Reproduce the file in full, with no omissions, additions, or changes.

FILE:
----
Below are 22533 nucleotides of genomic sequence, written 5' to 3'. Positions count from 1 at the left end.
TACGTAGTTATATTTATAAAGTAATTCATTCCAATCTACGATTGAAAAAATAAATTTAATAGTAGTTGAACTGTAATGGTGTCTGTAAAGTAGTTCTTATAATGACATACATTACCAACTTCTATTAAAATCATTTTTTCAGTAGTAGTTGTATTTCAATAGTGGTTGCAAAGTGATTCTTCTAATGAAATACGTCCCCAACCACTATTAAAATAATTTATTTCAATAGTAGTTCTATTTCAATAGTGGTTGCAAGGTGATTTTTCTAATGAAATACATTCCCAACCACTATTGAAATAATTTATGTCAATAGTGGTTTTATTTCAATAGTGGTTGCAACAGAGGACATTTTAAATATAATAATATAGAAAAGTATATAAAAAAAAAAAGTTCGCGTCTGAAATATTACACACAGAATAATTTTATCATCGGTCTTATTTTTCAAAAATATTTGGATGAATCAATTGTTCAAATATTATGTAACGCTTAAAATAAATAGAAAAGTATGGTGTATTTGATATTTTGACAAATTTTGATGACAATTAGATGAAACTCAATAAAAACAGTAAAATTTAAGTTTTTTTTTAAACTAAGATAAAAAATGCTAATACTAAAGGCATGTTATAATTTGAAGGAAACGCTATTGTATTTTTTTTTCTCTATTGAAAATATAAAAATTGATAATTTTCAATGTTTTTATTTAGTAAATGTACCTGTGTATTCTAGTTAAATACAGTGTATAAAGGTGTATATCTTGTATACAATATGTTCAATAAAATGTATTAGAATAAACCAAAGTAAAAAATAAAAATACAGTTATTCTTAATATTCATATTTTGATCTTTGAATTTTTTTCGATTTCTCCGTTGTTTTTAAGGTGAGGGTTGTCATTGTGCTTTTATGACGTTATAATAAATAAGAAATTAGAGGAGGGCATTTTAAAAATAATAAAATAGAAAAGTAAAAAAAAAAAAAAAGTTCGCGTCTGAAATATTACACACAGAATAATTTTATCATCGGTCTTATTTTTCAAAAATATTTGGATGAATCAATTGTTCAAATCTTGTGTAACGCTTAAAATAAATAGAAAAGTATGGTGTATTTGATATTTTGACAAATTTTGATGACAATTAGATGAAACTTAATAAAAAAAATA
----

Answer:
Below are 22533 nucleotides of genomic sequence, written 5' to 3'. Positions count from 1 at the left end.
TACGTAGTTATATTTATAAAGTAATTCATTCCAATCTACGATTGAAAAAATAAATTTAATAGTAGTTGAACTGTAATGGTGTCTGTAAAGTAGTTCTTATAATGACATACATTACCAACTTCTATTAAAATCATTTTTTCAGTAGTAGTTGTATTTCAATAGTGGTTGCAAAGTGATTCTTCTAATGAAATACGTCCCCAACCACTATTAAAATAATTTATTTCAATAGTAGTTCTATTTCAATAGTGGTTGCAAGGTGATTTTTCTAATGAAATACATTCCCAACCACTATTGAAATAATTTATGTCAATAGTGGTTTTATTTCAATAGTGGTTGCAACAGAGGACATTTTAAATATAATAATATAGAAAAGTATATAAAAAAAAAAAGTTCGCGTCTGAAATATTACACACAGAATAATTTTATCATCGGTCTTATTTTTCAAAAATATTTGGATGAATCAATTGTTCAAATATTATGTAACGCTTAAAATAAATAGAAAAGTATGGTGTATTTGATATTTTGACAAATTTTGATGACAATTAGATGAAACTCAATAAAAACAGTAAAATTTAAGTTTTTTTTTAAACTAAGATAAAAAATGCTAATACTAAAGGCATGTTATAATTTGAAGGAAACGCTATTGTATTTTTTTTTCTCTATTGAAAATATAAAAATTGATAATTTTCAATGTTTTTATTTAGTAAATGTACCTGTGTATTCTAGTTAAATACAGTGTATAAAGGTGTATATCTTGTATACAATATGTTCAATAAAATGTATTAGAATAAACCAAAGTAAAAAATAAAAATACAGTTATTCTTAATATTCATATTTTGATCTTTGAATTTTTTTCGATTTCTCCGTTGTTTTTAAGGTGAGGGTTGTCATTGTGCTTTTATGACGTTATAATAAATAAGAAATTAGAGGAGGGCATTTTAAAAATAATAAAATAGAAAAGTAAAAAAAAAAAAAAAGTTCGCGTCTGAAATATTACACACAGAATAATTTTATCATCGGTCTTATTTTTCAAAAATATTTGGATGAATCAATTGTTCAAATCTTGTGTAACGCTTAAAATAAATAGAAAAGTATGGTGTATTTGATATTTTGACAAATTTTGATGACAATTAGATGAAACTTAATAAAAAAAATA